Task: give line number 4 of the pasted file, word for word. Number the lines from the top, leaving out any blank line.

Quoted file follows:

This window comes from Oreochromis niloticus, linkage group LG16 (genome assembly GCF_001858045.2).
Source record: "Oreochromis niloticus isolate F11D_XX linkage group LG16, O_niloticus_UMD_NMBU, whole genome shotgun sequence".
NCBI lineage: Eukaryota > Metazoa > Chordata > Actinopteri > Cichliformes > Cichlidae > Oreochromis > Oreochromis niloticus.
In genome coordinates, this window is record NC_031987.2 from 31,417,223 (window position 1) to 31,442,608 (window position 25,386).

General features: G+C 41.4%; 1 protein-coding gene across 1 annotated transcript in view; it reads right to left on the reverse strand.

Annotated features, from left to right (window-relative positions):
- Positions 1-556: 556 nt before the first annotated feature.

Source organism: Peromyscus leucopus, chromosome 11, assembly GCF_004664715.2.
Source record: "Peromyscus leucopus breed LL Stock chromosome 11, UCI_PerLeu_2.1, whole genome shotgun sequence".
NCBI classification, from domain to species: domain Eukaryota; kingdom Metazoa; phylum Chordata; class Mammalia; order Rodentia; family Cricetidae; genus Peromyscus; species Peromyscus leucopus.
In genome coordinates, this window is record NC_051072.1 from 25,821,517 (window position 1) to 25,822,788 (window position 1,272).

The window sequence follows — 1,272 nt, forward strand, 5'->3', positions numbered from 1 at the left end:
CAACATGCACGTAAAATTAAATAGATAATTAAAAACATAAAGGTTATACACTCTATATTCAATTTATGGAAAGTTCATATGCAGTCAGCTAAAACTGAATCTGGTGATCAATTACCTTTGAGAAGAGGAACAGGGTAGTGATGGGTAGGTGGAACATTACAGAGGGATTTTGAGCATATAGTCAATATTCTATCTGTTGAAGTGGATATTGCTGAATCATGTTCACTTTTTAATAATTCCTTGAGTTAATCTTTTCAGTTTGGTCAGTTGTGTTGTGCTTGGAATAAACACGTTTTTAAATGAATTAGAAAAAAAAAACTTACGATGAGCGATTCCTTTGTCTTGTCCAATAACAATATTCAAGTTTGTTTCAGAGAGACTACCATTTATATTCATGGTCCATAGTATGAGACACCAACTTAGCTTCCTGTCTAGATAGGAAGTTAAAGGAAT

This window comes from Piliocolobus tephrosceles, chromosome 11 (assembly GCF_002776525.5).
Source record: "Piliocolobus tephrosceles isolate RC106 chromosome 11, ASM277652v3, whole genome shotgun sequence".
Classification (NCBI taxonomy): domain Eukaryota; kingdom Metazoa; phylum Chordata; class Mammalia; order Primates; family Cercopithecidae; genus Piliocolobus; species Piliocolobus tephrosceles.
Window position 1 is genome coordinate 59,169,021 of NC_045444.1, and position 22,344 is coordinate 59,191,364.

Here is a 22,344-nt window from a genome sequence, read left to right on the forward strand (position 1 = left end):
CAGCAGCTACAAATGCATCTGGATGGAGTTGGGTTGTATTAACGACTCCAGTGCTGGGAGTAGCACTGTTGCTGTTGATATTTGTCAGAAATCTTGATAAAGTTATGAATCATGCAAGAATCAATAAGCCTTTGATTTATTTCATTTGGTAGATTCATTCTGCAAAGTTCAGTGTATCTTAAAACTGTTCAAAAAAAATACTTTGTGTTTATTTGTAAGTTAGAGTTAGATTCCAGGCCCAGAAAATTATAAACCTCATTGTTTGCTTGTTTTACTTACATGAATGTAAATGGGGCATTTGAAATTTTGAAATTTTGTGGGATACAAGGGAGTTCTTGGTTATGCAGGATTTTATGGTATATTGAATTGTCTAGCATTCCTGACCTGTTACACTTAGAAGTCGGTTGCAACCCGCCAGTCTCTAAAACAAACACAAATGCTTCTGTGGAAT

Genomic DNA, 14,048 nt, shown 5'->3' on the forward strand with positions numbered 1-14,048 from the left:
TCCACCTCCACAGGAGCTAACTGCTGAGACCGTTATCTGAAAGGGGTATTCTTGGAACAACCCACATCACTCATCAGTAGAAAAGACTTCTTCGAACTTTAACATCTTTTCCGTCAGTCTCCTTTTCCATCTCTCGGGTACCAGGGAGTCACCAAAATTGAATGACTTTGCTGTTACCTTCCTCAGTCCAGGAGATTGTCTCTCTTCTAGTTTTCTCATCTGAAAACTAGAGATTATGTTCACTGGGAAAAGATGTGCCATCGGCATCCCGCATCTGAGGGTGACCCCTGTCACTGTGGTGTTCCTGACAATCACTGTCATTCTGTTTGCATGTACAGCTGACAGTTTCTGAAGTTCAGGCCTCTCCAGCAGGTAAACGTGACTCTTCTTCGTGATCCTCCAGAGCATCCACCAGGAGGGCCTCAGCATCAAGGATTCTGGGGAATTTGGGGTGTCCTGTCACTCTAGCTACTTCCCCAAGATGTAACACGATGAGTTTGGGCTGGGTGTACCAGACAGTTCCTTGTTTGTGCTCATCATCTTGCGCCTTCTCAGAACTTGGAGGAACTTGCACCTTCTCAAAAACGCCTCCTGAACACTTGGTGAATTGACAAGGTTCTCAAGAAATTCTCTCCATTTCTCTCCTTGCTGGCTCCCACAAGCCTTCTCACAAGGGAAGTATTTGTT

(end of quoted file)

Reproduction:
In genome coordinates, this window is record NC_031987.2 from 31,417,223 (window position 1) to 31,442,608 (window position 25,386).